It wasn’t long after the blasts tore through the crowd that the urgent cries began going out on Twitter and Facebook: “O-, O+ and A- blood needed at Numune, Hacettepe and İbni Sina hospitals!”
Next came the photographs of papers tacked to walls: lists of the names of the injured, shared online to get the word out to their family and friends.
As night fell after Turkey’s deadliest-ever terrorist attack, a dual suicide bombing targeting a peace rally organised by trade unions in the capital city of Ankara, the calls for help continued.
People tweeted the addresses of hospitals and morgues, urging that food deliveries be sent to relatives waiting outside in the autumn chill. Volunteers made the rounds of the same places, distributing blankets and offering distraught family members places to stay in their own homes.
These weren’t the stories that dominated the news following the 10 October 2015 attack, which killed 103 people and injured more than 400 less than a month before a controversial snap election.
Video footage of police tear-gassing the rally area while bloodied bodies still lay on the ground, politicians and TV presenters expressing doubts about the “innocence” of the mostly leftist and Kurdish victims, and football fans booing during a moment of silence sharpened the divide in an already deeply polarised country as accusations flew about who was responsible for the deaths.
But the citizen-organised assistance efforts, which continue today, are equally revealing of the current situation in Turkey, where activist efforts have been both repressed and revitalised.
“The government did not get involved [in helping the victims or their families] at any level. Labour unions organised accommodation, transportation, and some medical expenses, and several charities have arranged monetary support,” said Özgür Fırat Yumuşak and Feray Artar in response to e-mailed interview questions. Both are members of 10 October Solidarity (10 Ekim Dayanışması), a civil initiative formed in the wake of the attack.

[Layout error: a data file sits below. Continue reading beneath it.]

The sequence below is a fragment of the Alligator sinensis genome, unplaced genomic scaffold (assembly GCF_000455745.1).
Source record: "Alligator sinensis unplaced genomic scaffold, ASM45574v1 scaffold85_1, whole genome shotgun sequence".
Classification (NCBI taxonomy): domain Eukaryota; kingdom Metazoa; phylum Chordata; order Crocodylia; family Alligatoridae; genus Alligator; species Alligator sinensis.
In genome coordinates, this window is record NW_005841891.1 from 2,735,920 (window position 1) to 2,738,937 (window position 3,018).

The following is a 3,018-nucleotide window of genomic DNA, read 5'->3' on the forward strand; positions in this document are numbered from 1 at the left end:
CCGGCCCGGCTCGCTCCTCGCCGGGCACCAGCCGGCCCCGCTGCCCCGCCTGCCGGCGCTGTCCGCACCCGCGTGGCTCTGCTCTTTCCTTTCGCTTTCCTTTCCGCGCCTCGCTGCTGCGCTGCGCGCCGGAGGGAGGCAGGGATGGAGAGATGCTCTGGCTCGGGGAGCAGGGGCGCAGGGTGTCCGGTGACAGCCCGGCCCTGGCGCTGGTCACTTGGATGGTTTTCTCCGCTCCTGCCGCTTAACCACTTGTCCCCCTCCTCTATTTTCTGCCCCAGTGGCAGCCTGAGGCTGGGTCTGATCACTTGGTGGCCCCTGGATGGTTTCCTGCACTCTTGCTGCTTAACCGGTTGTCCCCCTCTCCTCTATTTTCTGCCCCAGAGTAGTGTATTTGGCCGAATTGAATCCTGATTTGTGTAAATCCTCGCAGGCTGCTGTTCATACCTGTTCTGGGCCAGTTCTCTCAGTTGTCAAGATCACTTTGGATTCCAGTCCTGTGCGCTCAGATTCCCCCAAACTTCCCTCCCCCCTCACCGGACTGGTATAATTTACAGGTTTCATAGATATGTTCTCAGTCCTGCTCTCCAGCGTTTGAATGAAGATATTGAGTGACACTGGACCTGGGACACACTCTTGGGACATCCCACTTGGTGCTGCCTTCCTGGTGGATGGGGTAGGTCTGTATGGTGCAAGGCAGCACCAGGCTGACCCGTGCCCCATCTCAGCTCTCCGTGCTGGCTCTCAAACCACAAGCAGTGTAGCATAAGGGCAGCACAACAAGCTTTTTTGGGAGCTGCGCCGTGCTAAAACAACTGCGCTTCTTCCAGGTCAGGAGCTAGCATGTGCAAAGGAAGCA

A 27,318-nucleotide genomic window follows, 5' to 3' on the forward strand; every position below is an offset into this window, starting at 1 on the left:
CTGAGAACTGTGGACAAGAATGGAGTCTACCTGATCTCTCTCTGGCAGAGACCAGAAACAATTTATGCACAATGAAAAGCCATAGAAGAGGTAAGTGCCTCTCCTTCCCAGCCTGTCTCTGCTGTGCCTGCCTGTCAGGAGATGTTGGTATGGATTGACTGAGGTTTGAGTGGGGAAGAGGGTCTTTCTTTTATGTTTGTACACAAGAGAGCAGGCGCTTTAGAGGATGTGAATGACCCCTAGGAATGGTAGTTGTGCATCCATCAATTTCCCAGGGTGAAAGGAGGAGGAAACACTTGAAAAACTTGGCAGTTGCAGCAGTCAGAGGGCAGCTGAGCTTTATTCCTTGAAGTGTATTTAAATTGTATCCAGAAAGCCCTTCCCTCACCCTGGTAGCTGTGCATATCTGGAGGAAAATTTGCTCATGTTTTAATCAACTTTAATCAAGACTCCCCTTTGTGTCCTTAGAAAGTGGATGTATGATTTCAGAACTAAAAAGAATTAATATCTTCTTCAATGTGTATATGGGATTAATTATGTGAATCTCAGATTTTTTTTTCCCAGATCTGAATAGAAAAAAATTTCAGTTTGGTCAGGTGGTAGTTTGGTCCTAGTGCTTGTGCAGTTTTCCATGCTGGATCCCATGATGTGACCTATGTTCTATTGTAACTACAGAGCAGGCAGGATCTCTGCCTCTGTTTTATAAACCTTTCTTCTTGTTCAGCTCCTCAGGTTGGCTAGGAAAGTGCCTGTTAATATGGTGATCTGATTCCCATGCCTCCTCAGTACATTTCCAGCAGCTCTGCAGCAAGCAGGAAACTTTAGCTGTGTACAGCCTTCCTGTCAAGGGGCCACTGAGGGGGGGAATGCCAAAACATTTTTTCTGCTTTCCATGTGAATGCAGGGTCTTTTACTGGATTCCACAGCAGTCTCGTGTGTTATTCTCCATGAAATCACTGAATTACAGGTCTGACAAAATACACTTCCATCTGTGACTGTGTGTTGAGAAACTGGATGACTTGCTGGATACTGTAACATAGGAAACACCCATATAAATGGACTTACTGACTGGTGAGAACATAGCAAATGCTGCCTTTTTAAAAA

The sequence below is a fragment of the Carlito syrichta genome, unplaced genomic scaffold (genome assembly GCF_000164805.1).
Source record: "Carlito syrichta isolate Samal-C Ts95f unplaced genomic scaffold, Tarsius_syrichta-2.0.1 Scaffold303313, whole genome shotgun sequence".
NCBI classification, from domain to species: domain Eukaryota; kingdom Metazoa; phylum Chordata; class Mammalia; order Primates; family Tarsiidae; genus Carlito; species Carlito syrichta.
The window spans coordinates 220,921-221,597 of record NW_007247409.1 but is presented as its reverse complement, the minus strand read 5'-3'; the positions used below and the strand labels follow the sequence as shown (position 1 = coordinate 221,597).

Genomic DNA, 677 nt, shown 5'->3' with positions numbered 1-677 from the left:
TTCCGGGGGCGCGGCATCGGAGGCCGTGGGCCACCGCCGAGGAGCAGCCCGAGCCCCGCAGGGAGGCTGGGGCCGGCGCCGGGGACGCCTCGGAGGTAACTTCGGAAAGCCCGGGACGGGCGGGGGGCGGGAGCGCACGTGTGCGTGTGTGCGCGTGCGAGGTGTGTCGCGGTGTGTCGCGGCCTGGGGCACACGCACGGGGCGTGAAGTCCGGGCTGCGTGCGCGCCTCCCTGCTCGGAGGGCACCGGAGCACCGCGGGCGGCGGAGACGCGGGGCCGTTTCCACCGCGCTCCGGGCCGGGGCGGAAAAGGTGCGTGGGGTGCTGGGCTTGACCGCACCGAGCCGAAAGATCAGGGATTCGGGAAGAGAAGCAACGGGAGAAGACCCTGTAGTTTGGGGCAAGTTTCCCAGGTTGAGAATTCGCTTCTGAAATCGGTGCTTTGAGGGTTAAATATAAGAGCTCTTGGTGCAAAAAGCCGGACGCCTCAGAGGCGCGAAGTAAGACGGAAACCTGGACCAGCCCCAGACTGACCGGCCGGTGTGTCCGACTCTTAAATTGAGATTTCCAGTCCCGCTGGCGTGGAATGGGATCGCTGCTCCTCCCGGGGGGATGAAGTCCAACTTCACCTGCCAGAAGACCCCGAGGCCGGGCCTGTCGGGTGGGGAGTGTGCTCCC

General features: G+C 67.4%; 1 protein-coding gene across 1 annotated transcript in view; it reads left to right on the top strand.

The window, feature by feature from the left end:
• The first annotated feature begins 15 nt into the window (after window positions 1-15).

Working in coordination with the Confederation of Public Employees’ Trade Unions (KESK), the Confederation of Progressive Trade Unions of Turkey (DISK) and other labour unions, the group set up a “crisis desk” outside one of the Ankara hospitals.
This crisis desk managed a newly-formed network of volunteers; it also received donations of food, clothing, medical supplies and other items immediately needed by the wounded and by the families of the victims, who had come from all over Turkey to attend the peace march in the capital.
Mental health providers also rallied to the cause, volunteering their time to counsel the traumatised.
“Our members have been providing home visits, group therapy, and one-on-one counselling to the survivors, families and friends of the victims, bystanders, and secondary witnesses such as first-aid teams and reporters,” says Serap Altekin, the Istanbul chapter vice president of the Turkish Psychologists Association.
Volunteers with that group previously provided similar assistance after natural disasters such as floods and earthquakes, as well as after a coal mine blast that killed hundreds, Altekin says.
She adds that the association “aims to contribute to the recovery efforts by providing not only acute but also long-term psychological support services, for at least six months to one year” after the Ankara bombings.
Official information about the extent of the attack’s damage — including the number of people still undergoing medical treatment, suffering permanent disability, or reporting psychological trauma — remains unavailable, despite repeated petitions to the Health Ministry and other government agencies by 10 October Solidarity. At the group’s request, an opposition-party deputy brought the matter to parliament in December.